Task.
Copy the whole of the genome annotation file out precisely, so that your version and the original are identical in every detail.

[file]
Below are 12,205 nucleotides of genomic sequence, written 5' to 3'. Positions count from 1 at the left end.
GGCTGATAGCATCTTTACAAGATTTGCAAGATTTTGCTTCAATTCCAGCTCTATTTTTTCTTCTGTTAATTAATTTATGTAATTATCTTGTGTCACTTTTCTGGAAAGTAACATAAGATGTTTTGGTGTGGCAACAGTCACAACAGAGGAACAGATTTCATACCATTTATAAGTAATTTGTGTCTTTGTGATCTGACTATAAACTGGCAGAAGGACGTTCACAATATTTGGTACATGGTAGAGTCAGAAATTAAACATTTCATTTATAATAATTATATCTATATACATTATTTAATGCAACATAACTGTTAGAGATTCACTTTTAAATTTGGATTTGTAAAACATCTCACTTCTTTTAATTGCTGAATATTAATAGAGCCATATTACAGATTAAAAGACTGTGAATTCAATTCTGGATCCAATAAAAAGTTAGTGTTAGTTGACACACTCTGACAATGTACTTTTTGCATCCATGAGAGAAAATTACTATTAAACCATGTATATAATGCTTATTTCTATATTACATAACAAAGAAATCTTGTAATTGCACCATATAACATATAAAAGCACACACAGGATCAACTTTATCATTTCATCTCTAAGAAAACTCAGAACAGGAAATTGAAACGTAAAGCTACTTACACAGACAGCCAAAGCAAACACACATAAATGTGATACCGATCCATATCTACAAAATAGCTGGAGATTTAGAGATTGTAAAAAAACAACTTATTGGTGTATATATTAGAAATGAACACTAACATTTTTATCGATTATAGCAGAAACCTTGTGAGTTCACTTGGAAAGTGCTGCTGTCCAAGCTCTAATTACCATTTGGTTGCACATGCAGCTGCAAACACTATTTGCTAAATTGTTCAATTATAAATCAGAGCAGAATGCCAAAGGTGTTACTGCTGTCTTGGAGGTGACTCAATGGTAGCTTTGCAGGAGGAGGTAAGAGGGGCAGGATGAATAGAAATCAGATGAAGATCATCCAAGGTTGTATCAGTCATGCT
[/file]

Below are 12,205 nucleotides of genomic sequence, written 5' to 3'. Positions count from 1 at the left end.
GGCTGATAGCATCTTTACAAGATTTGCAAGATTTTGCTTCAATTCCAGCTCTATTTTTTCTTCTGTTAATTAATTTATGTAATTATCTTGTGTCACTTTTCTGGAAAGTAACATAAGATGTTTTGGTGTGGCAACAGTCACAACAGAGGAACAGATTTCATACCATTTATAAGTAATTTGTGTCTTTGTGATCTGACTATAAACTGGCAGAAGGACGTTCACAATATTTGGTACATGGTAGAGTCAGAAATTAAACATTTCATTTATAATAATTATATCTATATACATTATTTAATGCAACATAACTGTTAGAGATTCACTTTTAAATTTGGATTTGTAAAACATCTCACTTCTTTTAATTGCTGAATATTAATAGAGCCATATTACAGATTAAAAGACTGTGAATTCAATTCTGGATCCAATAAAAAGTTAGTGTTAGTTGACACACTCTGACAATGTACTTTTTGCATCCATGAGAGAAAATTACTATTAAACCATGTATATAATGCTTATTTCTATATTACATAACAAAGAAATCTTGTAATTGCACCATATAACATATAAAAGCACACACAGGATCAACTTTATCATTTCATCTCTAAGAAAACTCAGAACAGGAAATTGAAACGTAAAGCTACTTACACAGACAGCCAAAGCAAACACACATAAATGTGATACCGATCCATATCTACAAAATAGCTGGAGATTTAGAGATTGTAAAAAAACAACTTATTGGTGTATATATTAGAAATGAACACTAACATTTTTATCGATTATAGCAGAAACCTTGTGAGTTCACTTGGAAAGTGCTGCTGTCCAAGCTCTAATTACCATTTGGTTGCACATGCAGCTGCAAACACTATTTGCTAAATTGTTCAATTATAAATCAGAGCAGAATGCCAAAGGTGTTACTGCTGTCTTGGAGGTGACTCAATGGTAGCTTTGCAGGAGGAGGTAAGAGGGGCAGGATGAATAGAAATCAGATGAAGATCATCCAAGGTTGTATCAGTCATGCT